One of the challenges is in training staff in the organisation. What I firmly believe is that what we should be trying to do is train them in the Gemba. In other words, train them in the environment that they’re working in. Sometimes, that’s very easy if you’re a one site, in one particular location. But probably for most of you, you’ll have multi sites, maybe on different continents. That’s one of the reasons that we’ve started to take the Gemba concept into the VR world. Using this tool, you will not only be able to train people in a type of Gemba, but you can actually do it together. You can go through a learning cycle with a standardised approach, same learnings and achieve very good results, right across different locations.
For many organisations, there is a fairly inconsistent approach to lean. That might just be a legacy or history, where particular manager from one site went on some training course at a University, another got a black belt from a consultancy or training organisation. Often it’s a fairly piecemeal approach. What we find with the organisations is, along this journey it’s usually really good to standardise the way of thinking about lean in the organisation. What we found as a really good way is to actually do the training using the same sort of platform. That's one of the reasons we developed a VR product that’s actually based on a virtual Gemba that you can actually understand in a virtual environment, take staff from different locations, different functions on the same journey and record how well they are doing again that, whether they truly are learning.
Tracking lean transformation
What we find with lean courses is sometimes some people turn up, some people do half the course or sometimes if you're doing an open course in a physical environment people start drifting off, making phone calls and they're not really concentrating, they're not getting the most out of the course. In our VR approach, what we have looked at carefully is not just monitoring whether people are attending, are they going through the different modules, but actually how well are they attending? Are they doing the exercises? We are then recording that, so you can actually look at all the staff that are going through the course, how far away through, are they doing the exercises, are they actually getting the right results, so you can see whether or not the consistent approach is really happening in your organisation.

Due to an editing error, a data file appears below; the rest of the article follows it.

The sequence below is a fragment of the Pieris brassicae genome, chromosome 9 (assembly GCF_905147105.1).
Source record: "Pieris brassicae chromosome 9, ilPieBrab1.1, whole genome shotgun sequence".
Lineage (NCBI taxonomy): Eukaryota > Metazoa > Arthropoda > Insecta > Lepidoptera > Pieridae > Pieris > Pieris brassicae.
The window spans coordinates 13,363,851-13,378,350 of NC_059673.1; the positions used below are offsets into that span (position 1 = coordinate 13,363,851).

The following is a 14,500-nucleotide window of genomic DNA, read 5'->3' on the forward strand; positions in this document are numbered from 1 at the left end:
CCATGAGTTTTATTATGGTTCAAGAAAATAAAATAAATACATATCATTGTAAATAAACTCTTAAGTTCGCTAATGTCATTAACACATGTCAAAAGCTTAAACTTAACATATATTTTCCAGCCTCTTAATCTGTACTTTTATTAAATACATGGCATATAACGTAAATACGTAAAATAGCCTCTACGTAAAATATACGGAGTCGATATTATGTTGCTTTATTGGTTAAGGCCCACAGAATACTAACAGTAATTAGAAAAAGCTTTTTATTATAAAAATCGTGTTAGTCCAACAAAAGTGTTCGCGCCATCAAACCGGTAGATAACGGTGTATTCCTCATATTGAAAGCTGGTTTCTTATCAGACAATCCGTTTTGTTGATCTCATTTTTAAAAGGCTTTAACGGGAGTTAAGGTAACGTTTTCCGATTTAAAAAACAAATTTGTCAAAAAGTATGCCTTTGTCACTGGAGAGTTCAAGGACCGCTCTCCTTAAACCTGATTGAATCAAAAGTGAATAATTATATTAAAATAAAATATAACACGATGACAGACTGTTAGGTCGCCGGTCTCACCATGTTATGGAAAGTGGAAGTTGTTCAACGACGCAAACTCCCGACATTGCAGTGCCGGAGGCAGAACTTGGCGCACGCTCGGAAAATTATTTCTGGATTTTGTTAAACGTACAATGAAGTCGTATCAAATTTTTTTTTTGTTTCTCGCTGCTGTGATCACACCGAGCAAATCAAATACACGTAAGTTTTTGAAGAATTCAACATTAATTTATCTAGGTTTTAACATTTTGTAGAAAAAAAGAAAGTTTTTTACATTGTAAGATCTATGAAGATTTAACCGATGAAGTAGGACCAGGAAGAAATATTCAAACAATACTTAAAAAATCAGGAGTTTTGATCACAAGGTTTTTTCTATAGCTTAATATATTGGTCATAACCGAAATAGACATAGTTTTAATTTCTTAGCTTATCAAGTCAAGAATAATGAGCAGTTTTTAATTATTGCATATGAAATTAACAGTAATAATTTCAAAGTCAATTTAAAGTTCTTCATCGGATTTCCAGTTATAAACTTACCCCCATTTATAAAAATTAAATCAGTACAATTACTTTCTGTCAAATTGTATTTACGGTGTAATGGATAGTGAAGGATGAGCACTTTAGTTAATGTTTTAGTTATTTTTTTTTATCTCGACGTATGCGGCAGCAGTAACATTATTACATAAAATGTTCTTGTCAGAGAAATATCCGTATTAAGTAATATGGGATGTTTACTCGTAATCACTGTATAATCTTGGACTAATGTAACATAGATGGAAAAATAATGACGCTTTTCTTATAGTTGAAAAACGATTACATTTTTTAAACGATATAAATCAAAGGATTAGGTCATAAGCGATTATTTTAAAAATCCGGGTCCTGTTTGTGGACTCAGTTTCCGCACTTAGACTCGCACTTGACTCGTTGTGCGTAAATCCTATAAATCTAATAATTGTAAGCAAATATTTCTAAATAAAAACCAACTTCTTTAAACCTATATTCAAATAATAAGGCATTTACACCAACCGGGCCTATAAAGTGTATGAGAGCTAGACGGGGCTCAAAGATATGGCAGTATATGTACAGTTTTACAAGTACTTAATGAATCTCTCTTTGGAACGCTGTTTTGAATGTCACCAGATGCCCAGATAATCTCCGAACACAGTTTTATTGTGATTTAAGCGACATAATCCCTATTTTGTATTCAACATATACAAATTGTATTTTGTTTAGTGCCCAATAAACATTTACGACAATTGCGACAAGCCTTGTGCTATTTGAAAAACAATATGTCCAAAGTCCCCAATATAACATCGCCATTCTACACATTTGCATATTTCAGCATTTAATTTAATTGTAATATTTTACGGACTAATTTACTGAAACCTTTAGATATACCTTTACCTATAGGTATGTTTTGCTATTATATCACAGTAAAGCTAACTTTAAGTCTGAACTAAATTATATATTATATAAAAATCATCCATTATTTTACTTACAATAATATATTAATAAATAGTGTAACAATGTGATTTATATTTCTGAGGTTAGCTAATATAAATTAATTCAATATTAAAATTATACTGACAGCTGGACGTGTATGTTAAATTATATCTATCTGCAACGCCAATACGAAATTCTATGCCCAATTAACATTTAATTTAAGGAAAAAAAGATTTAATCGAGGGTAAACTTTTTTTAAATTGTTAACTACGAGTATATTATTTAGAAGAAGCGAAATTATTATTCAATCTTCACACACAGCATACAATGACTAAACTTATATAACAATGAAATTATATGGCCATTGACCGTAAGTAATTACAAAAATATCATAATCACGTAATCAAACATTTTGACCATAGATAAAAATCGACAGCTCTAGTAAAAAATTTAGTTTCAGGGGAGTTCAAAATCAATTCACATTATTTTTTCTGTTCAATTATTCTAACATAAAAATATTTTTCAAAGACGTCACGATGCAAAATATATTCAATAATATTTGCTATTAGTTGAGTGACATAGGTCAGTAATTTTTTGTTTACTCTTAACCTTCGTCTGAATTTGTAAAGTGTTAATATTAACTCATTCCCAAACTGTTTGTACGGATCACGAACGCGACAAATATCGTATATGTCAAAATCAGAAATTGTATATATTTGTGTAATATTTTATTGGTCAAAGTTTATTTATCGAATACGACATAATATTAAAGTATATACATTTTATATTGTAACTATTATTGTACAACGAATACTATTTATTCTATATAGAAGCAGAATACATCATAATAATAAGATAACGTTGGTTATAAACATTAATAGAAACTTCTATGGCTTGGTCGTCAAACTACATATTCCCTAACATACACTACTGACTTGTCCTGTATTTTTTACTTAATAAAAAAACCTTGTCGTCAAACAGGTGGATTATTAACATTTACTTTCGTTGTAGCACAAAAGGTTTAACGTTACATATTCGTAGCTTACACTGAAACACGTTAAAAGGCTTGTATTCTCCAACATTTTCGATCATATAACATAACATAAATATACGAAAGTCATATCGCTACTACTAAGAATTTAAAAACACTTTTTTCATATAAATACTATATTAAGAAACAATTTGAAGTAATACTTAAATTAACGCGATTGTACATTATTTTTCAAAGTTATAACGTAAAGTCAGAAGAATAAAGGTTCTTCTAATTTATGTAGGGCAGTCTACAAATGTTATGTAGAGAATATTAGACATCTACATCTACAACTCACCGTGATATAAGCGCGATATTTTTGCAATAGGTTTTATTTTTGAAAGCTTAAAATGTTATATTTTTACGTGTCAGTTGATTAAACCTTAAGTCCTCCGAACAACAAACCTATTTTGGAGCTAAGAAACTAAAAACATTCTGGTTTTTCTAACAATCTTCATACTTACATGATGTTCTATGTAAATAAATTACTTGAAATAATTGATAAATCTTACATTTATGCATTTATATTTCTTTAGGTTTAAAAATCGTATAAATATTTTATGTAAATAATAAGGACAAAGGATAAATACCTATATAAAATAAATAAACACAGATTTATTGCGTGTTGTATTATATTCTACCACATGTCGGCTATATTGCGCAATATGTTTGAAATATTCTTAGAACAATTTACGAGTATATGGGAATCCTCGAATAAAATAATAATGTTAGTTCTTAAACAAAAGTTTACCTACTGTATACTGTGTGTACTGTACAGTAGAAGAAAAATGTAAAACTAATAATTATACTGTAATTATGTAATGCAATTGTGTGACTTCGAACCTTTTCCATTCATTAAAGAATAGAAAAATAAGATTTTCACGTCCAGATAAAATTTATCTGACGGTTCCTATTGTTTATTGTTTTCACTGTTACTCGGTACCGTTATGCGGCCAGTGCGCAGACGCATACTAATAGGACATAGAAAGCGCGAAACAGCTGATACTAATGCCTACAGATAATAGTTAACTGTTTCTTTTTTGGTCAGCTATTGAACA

Why Gemba VR?
In your organisation, if you find that there is inconsistencies in people's understanding of lean, if you find things don’t sustain, if you find people don't buy in, I consider thinking about creating a sustainable approach by taking the VR platform, where you can get consistency across different sites at different levels of the organisation. That's why I think the VR platform we’ve developed might be just the thing you’re looking for.
What’s your favourite part in the Gemba’s Masterclass “Developing Lean Leaders?”
Myself and colleagues recently had a great time producing this for VR product, we hope you enjoy it. I suppose the bit that I really liked was working on the voice over, different scripts. I think my particular favourite was some of the Gemba exercises, particularly look out for the hospital exercise, it's really nice.